Notes from the Oscars of beveraging
FIRST TASTES OF UNRELEASED SPIRITS
Meeting with distillers and previewing unreleased spirits are key reasons I go to Tales, even if there wasn't an overwhelming amount of new offerings in 2012. This year, I spent time with WhistlePig master distiller Dave Pickerell, who was also a Maker's Mark master distiller for 14 years. Pickerell told me I was the very first to try his upcoming October Whistlepig release, TripleOne. This is a 111 proof rye versus the standard 100, aged 11 years in place of the typical 10. The bracing TripleOne doesn't boast quite as long a finish as Whistlepig's flagship rye, but it's even more complex, surprisingly akin to applejack or Calvados at first sip, opening up into spicy rye body with citrus and chocolate notes. American whiskey fans, watch for this one.
You say amaros, but I say amari (short grammar lesson about the plural for amaro). The bottom line is amaro (Italian for "bitter"), the wide range of herbal liqueurs commonly sipped as after-dinner digestifs in Italy, has been hot for the past few years and only continues to get hotter. Though there are still countless amari not yet imported from Europe, big names like Fernet and Cynar have ushered bitter liqueurs into the mainstream. Amari popped up all over Tales, most notably in the fortified and aromatized wines tasting room highlighting port, sherry, etc. Not to mention some of the US' best vermouths like SF's Sutton Cellars and Imbue in Portland. The highlight of the tasting was Neil Kopplin pouring Imbue's debut of brand new Petal & Thorn, a gorgeously bitter gentian liqueur using homegrown beets for color, alongside cinnamon and menthol.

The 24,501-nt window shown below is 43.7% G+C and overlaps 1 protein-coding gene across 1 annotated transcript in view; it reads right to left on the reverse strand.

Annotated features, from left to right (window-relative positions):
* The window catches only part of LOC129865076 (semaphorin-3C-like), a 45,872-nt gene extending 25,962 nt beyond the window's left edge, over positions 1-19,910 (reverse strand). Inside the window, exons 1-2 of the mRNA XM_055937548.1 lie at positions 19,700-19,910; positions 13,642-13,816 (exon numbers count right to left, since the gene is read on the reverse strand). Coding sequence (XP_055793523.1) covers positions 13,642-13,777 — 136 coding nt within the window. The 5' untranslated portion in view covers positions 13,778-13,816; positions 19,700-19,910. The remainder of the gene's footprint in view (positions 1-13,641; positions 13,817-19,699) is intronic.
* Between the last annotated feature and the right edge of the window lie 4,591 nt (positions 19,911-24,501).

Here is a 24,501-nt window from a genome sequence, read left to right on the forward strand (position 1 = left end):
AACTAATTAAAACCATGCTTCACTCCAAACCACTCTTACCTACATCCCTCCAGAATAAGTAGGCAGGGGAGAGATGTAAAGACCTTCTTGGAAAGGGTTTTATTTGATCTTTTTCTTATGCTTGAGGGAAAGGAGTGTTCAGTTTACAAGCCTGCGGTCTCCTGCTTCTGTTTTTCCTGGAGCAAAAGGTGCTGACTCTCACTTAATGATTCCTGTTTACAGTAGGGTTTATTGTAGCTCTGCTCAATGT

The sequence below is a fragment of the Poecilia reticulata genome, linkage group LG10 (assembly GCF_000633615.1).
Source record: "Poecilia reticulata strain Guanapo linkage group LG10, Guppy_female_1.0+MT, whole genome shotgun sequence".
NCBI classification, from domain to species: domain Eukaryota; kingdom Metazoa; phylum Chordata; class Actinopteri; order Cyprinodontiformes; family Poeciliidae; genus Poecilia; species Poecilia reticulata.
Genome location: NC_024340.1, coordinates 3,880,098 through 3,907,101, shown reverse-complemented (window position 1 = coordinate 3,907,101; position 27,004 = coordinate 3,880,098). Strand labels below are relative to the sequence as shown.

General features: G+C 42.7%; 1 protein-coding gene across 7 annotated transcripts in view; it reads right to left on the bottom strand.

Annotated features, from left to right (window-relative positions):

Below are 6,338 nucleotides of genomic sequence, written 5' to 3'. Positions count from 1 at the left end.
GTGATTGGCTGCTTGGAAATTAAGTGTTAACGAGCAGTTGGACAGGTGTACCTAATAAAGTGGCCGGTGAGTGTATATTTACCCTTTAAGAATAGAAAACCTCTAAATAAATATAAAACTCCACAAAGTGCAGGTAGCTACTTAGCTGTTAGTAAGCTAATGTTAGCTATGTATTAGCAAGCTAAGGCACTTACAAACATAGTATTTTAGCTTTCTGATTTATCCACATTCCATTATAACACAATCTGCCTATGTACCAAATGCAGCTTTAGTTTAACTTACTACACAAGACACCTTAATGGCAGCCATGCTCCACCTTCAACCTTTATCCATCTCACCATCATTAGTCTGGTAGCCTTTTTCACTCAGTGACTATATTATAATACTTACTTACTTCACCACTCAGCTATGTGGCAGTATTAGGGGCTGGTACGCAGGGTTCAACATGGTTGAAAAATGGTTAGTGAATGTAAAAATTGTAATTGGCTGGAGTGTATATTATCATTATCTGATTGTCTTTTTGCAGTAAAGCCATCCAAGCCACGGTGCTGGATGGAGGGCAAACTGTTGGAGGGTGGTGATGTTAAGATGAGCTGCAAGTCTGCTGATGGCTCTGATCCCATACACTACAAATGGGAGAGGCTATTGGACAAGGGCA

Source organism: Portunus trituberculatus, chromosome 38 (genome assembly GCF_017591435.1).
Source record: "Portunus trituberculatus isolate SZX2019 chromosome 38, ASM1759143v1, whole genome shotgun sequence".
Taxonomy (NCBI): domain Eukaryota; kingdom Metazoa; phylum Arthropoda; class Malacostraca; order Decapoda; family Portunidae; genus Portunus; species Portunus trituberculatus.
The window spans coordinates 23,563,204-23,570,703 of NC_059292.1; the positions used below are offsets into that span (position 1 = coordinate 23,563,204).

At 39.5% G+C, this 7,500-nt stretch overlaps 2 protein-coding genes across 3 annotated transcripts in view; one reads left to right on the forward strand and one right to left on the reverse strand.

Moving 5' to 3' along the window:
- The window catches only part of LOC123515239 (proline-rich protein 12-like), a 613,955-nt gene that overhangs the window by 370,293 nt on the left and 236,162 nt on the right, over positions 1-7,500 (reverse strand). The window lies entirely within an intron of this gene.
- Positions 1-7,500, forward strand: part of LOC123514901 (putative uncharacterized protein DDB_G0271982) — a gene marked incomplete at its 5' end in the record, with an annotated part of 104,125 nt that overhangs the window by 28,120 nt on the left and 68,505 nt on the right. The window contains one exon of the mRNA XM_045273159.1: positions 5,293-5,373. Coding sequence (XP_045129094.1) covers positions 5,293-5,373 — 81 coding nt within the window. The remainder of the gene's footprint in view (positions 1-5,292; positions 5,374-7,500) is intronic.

On the Italian front, The Spirit of Italy threw a two-morning brunch hosted by Francesco Lafranconi and featuring seven producers: Amaro Lucano, Luxardo, Moccia, Nardini, Pallini, Toschi and Varnelli. Lafranconi's cocktails stole the show, there was an addictive Amaro Lucano-bourbon milk punch and Zabov NOLA coffee. Zabov is essentially zabaglione (the Italian dessert of whipped egg yolks, sugar, sweet wine) in a bottle. It was a little sweet on its own but fascinating in texture and in the coffee cocktail. On the other end of the spectrum, Varnelli's expensive ($52), uber-bitter Amaro Sibilla is a complex delight, unfolding with chestnuts, coffee, honey, and intense bitter notes. This one is not for the novice amaro drinker.
INDIE SPIRITS ROCK
Kudos to Dave Schmier for Indie Spirits That Rock, a version of his Indy Spirits Expo here in San Francisco. Crowds thronged around small, independent spirits -- methinks they need a bigger tasting room next year. I even discovered a few new spirits I had not tasted before, including West Virginia's Smooth Ambler Spirits' (I'd had their Old Scout bourbon before) fascinating Barrel-Aged Gin, aromatic with orange marmalade, bitter subtleties, pine, cinnamon, and their Very Old Scout bourbon, earthy with oak, nuts, toast and butter. Few Spirits (from Evanston, IL) also offered an intriguing rye and bourbon, the former spicy, sweet, bracing, the latter smooth but not lacking in character. I look forward to revisiting each of these.
FRANCIS FORD COPPOLA's NOLA HOME
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